Some years ago at Cup Match in Somerset some team-mates of mine thought they would be like Richards and bat without a helmet against Roger Blades, the Somerset fast bowler. Blades at that time was one of, if not, the quickest bowlers on the Island.
Early on the second day he struck Glenn Blakeney on the head with a bouncer, and before he could even get out of Somerset in the ambulance, Blades had struck another batsman, Eugene Foggo, on the head sending him to hospital also. Fortunately, both of these batsmen were lucky and didn't suffer any major injury, but they could have as neither one of them wore a helmet.
Blades was quoted in The Royal Gazette the next day: “I was happy to see both of them return, and it was good to see them come back fighting which was good for the game. Nobody wants to see anybody get hurt.”
Too often batsmen, including myself, get stuck in and feel comfortable out in the middle, and remove their helmet because they feel they are on top of the bowling. I had to learn the hard way that this is not always the best approach.
Having just scored 50 runs in a Cup Match in St George's I removed my helmet and put on my cap. The very next over I was struck on my forehead with a bouncer sending me sprawling to the ground. Immediately, I feared for my life, and since that day I swore to always wear a helmet, even if it is against spin bowling.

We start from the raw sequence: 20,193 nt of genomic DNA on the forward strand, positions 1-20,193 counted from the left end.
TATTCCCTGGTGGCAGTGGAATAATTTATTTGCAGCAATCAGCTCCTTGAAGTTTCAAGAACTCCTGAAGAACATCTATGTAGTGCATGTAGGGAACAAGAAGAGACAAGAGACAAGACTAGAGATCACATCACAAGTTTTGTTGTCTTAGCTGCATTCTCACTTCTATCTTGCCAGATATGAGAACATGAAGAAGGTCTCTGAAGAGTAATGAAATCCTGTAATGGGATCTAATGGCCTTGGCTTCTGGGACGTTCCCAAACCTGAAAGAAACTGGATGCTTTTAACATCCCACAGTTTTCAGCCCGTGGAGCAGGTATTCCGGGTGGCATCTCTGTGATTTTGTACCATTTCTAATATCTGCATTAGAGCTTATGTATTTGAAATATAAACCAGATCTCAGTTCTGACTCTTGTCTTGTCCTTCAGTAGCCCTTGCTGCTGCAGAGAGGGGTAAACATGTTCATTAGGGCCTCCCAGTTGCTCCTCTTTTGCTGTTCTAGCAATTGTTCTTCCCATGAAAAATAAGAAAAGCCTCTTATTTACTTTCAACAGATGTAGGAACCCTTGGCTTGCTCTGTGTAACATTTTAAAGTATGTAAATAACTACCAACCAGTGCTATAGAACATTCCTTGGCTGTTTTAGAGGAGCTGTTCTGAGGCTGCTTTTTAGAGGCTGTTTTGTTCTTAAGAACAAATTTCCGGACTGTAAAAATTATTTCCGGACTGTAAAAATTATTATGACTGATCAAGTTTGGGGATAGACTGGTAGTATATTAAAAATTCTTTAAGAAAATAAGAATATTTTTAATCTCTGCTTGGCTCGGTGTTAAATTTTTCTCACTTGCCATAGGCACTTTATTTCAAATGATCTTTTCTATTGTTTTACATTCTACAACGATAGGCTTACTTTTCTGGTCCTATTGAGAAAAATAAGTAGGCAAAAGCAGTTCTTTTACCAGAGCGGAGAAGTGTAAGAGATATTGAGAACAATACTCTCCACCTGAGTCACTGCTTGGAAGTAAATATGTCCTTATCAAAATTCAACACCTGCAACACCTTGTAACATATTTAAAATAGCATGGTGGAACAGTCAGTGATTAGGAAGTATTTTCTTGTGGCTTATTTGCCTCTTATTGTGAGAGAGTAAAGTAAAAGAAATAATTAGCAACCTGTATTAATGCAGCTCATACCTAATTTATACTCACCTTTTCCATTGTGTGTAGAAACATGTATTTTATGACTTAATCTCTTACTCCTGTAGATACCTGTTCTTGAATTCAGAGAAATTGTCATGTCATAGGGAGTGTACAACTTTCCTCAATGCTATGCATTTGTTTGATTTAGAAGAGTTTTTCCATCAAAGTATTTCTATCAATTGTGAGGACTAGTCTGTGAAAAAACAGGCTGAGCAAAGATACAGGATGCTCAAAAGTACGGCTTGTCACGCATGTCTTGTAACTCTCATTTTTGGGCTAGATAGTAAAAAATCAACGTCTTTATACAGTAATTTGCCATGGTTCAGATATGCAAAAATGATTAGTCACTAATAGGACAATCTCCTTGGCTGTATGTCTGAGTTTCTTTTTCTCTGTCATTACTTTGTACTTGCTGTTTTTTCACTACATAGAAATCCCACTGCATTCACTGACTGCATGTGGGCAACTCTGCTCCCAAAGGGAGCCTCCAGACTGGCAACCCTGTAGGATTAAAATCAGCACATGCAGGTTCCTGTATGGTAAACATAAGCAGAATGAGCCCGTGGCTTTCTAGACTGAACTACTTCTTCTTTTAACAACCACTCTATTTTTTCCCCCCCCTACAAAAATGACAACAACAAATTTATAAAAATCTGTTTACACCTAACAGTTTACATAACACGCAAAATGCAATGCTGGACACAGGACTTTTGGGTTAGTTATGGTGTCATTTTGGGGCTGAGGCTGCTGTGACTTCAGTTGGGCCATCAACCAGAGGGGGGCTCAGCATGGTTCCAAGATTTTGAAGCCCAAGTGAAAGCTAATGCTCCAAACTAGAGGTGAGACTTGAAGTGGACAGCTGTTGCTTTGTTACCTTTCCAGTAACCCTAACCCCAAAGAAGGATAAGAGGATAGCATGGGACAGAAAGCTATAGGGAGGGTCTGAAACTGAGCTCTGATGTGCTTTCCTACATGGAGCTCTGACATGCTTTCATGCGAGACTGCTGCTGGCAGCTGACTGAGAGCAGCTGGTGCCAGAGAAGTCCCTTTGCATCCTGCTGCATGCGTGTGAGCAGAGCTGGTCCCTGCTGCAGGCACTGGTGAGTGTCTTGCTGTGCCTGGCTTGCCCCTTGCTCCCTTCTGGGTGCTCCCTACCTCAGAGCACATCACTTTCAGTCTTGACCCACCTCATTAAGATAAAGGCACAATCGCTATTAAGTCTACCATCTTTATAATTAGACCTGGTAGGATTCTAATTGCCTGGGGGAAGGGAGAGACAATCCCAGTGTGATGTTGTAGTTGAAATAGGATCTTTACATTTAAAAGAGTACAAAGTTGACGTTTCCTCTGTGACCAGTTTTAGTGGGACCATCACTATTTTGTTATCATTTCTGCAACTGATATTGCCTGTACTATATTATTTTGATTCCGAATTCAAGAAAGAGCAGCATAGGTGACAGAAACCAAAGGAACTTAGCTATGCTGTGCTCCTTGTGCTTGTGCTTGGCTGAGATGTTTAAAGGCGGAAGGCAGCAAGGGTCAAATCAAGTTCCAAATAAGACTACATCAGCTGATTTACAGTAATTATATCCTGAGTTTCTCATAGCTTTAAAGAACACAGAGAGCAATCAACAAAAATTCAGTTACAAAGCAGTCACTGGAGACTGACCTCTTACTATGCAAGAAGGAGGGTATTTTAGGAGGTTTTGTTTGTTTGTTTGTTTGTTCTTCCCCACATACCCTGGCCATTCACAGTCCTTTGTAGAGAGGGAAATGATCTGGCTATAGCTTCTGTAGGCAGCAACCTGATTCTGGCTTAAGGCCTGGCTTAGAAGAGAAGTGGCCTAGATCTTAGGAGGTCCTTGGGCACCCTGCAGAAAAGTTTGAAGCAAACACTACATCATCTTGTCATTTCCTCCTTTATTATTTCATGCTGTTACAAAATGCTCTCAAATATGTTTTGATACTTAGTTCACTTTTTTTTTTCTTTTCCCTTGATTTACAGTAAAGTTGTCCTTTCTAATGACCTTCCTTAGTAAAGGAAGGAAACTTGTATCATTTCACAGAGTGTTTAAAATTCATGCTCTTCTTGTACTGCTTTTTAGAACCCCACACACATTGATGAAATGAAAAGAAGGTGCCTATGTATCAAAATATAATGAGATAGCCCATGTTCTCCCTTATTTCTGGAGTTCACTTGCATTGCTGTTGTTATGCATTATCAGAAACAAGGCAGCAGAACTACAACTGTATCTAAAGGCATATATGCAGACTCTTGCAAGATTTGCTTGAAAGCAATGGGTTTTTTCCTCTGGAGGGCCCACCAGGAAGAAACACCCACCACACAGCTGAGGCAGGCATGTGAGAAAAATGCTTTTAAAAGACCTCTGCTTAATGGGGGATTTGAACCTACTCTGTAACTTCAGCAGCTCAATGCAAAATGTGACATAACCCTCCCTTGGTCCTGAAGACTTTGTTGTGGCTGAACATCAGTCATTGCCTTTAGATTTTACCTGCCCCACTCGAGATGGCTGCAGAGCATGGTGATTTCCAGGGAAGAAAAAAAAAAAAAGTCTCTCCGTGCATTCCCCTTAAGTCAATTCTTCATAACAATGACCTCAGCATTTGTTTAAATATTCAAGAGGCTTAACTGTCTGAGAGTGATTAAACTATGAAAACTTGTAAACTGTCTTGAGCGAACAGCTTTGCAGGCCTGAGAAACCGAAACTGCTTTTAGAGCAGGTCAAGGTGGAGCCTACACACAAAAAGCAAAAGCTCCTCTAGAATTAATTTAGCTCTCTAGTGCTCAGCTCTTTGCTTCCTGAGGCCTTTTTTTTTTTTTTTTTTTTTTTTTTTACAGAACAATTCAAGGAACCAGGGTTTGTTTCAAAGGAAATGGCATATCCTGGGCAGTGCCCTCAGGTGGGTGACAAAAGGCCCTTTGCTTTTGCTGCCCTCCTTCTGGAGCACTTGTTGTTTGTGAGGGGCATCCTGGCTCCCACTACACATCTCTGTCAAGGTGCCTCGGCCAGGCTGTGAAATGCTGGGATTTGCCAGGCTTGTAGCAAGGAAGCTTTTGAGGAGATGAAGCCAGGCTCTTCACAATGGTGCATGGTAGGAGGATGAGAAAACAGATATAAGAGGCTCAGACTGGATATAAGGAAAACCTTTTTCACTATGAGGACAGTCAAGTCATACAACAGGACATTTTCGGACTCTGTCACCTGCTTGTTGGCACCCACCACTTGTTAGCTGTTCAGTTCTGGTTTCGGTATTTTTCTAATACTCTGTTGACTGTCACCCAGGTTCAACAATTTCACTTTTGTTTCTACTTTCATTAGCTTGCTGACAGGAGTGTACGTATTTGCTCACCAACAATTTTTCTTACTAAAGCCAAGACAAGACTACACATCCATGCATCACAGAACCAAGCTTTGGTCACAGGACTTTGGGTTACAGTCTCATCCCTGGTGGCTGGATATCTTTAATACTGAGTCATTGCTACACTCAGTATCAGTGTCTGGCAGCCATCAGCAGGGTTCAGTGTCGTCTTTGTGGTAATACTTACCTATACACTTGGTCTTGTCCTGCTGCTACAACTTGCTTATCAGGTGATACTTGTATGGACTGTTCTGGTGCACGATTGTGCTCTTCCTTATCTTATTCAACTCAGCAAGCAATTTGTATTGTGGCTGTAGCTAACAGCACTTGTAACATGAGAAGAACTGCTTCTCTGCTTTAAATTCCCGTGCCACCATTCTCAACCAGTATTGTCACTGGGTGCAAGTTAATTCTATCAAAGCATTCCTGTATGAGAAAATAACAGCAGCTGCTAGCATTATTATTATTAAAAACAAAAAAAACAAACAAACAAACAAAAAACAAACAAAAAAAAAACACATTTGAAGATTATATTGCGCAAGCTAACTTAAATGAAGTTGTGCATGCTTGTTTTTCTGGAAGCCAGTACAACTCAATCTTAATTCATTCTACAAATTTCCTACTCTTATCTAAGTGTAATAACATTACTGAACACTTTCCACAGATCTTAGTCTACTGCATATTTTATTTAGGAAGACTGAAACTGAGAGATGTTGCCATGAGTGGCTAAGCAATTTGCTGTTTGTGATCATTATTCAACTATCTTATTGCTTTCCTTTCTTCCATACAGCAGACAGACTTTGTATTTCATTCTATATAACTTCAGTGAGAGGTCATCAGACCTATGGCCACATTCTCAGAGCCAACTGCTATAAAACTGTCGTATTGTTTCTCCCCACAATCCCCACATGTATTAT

The way cricket has evolved these days one can never be too safe. The gear is out there to protect you, from a cup, to pads, helmet, bat, chest guard, arm guards, and the rest. Bowlers worldwide are bowling faster than ever, so the need to be protected is a necessity.
Unfortunately, Phillip Hughes wasn't as lucky as some others have been, but it was to no fault of his own as he had a helmet on for protection. It just goes to show you that one can never be too safe. Hopefully, others will realise the dangers of the game and always wear the proper head gear regardless of the situation.
It was fitting that in this week's Test match between Australia and India, that David Warner, Steve Smith and Michael Clarke, the Australia batsmen, all scored centuries, dedicating them to their late team-mate. Smith took off his helmet and began walking towards the boundary rope, strolling all the way to where a giant “408” was painted on the grass in memory of Hughes, who was the 408th man to play Test cricket for Australia.
The following words were spoken by Australian captain Michal Clarke at Phillip Hughes funeral: “Phillip's spirit is now part of our game forever, it will act as a custodian of the game we all love … and we must listen to it, we must cherish it and we must learn from it. We must dig in and get through to tea and we must play on. So rest in peace my little brother, I will see you out in the middle.”
And did he ever, fighting a back injury that caused him to retire hurt Clarke would not be denied. As he returned to the crease and went on to score a century.
Surely Hughes was out in the middle, gone, but not forgotten.